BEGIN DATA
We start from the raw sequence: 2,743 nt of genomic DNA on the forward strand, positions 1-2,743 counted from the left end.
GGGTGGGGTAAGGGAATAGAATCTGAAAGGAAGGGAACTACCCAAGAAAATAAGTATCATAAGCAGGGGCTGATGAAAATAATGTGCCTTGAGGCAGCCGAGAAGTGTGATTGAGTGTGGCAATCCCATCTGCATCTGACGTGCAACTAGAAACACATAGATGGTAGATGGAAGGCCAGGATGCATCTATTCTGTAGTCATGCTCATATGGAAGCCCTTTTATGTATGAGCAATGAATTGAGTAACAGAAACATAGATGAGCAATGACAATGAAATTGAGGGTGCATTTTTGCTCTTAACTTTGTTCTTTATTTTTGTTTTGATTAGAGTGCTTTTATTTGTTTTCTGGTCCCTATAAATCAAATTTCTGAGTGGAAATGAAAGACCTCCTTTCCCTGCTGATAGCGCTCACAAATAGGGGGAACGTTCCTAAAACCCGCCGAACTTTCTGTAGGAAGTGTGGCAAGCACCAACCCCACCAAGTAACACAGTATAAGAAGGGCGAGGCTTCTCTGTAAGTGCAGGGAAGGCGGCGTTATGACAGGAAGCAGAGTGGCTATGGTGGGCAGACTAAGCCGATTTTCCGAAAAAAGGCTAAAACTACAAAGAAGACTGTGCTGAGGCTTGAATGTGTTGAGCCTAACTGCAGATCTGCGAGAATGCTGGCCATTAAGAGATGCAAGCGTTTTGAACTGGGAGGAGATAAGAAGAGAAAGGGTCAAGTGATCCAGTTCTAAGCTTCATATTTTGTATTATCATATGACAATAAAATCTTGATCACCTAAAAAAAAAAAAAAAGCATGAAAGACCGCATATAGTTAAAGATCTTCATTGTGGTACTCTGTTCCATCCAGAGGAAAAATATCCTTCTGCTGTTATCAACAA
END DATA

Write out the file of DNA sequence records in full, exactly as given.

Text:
We start from the raw sequence: 2,743 nt of genomic DNA on the forward strand, positions 1-2,743 counted from the left end.
GGGTGGGGTAAGGGAATAGAATCTGAAAGGAAGGGAACTACCCAAGAAAATAAGTATCATAAGCAGGGGCTGATGAAAATAATGTGCCTTGAGGCAGCCGAGAAGTGTGATTGAGTGTGGCAATCCCATCTGCATCTGACGTGCAACTAGAAACACATAGATGGTAGATGGAAGGCCAGGATGCATCTATTCTGTAGTCATGCTCATATGGAAGCCCTTTTATGTATGAGCAATGAATTGAGTAACAGAAACATAGATGAGCAATGACAATGAAATTGAGGGTGCATTTTTGCTCTTAACTTTGTTCTTTATTTTTGTTTTGATTAGAGTGCTTTTATTTGTTTTCTGGTCCCTATAAATCAAATTTCTGAGTGGAAATGAAAGACCTCCTTTCCCTGCTGATAGCGCTCACAAATAGGGGGAACGTTCCTAAAACCCGCCGAACTTTCTGTAGGAAGTGTGGCAAGCACCAACCCCACCAAGTAACACAGTATAAGAAGGGCGAGGCTTCTCTGTAAGTGCAGGGAAGGCGGCGTTATGACAGGAAGCAGAGTGGCTATGGTGGGCAGACTAAGCCGATTTTCCGAAAAAAGGCTAAAACTACAAAGAAGACTGTGCTGAGGCTTGAATGTGTTGAGCCTAACTGCAGATCTGCGAGAATGCTGGCCATTAAGAGATGCAAGCGTTTTGAACTGGGAGGAGATAAGAAGAGAAAGGGTCAAGTGATCCAGTTCTAAGCTTCATATTTTGTATTATCATATGACAATAAAATCTTGATCACCTAAAAAAAAAAAAAAAGCATGAAAGACCGCATATAGTTAAAGATCTTCATTGTGGTACTCTGTTCCATCCAGAGGAAAAATATCCTTCTGCTGTTATCAACAA